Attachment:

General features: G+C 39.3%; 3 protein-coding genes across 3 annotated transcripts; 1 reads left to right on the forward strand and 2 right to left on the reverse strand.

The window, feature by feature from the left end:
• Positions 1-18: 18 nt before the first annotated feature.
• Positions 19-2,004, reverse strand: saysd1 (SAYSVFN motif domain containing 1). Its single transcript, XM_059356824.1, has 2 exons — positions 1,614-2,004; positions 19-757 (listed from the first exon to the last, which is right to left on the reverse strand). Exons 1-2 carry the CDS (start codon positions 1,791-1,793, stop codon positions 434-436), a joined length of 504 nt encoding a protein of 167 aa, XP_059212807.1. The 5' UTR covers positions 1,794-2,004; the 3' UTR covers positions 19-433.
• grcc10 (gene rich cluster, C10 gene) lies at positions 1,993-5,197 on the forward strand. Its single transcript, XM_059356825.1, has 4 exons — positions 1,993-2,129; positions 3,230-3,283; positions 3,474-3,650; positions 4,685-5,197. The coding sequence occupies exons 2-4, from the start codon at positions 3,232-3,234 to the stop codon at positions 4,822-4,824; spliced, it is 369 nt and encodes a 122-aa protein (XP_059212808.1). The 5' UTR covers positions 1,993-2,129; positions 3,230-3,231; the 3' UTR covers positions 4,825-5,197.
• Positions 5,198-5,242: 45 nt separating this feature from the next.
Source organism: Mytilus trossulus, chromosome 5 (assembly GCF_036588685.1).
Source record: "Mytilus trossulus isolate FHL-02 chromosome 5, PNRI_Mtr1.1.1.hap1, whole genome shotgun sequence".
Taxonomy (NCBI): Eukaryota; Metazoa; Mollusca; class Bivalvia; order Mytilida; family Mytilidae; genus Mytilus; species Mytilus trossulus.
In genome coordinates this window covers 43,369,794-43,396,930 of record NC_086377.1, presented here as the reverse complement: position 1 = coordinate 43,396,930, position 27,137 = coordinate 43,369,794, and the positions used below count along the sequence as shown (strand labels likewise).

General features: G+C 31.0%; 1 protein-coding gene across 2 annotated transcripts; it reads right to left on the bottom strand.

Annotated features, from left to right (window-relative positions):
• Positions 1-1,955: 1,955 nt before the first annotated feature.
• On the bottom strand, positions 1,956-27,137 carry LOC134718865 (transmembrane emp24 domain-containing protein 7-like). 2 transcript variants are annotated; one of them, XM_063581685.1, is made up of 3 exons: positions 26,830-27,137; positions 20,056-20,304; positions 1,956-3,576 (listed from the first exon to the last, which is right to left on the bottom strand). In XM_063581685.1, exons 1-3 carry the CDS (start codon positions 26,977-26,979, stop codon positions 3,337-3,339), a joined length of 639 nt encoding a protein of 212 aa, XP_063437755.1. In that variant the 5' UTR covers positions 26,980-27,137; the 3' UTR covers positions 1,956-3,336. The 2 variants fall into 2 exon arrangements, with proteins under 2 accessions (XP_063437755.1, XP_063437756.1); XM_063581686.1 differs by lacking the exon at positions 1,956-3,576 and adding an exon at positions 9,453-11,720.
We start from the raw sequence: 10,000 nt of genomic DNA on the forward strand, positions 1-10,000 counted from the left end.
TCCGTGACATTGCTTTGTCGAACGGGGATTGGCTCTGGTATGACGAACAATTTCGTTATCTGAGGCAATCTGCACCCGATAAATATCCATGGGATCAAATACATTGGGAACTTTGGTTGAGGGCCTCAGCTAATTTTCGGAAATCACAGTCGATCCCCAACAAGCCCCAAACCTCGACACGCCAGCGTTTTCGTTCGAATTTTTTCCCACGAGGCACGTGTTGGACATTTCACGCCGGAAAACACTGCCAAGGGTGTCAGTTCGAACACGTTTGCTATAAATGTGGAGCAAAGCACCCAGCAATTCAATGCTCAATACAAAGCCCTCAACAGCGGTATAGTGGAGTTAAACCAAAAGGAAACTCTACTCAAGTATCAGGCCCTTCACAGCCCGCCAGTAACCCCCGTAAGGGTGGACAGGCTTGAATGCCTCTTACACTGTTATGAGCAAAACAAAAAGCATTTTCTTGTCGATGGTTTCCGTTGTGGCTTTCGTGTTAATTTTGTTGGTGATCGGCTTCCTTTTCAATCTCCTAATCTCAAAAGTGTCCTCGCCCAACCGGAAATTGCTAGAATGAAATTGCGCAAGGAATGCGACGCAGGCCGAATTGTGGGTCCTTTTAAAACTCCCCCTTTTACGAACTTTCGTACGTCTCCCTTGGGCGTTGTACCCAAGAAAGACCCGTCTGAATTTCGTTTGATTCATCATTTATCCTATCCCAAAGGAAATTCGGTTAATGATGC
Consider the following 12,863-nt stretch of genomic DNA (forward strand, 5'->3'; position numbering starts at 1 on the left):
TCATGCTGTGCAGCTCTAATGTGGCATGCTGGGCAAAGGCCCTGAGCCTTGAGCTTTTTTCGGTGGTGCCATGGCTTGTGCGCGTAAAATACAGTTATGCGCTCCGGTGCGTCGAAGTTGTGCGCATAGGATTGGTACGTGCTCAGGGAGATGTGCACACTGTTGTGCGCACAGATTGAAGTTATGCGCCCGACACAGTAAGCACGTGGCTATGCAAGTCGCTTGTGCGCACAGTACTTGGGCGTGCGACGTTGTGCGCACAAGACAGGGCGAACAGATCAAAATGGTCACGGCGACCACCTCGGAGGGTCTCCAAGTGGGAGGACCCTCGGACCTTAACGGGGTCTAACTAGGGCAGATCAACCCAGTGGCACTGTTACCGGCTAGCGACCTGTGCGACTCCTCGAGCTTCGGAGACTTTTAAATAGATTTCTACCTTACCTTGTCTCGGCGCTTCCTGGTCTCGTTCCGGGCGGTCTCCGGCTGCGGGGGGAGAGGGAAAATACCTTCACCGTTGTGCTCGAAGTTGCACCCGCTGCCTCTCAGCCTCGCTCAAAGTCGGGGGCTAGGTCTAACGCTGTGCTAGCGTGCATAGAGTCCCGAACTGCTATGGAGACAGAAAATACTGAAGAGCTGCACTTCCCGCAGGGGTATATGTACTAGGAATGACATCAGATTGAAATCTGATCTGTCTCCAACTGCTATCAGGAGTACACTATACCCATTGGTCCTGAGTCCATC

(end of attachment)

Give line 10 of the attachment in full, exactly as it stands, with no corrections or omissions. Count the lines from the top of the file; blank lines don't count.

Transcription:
In genome coordinates this window covers 43,369,794-43,396,930 of record NC_086377.1, presented here as the reverse complement: position 1 = coordinate 43,396,930, position 27,137 = coordinate 43,369,794, and the positions used below count along the sequence as shown (strand labels likewise).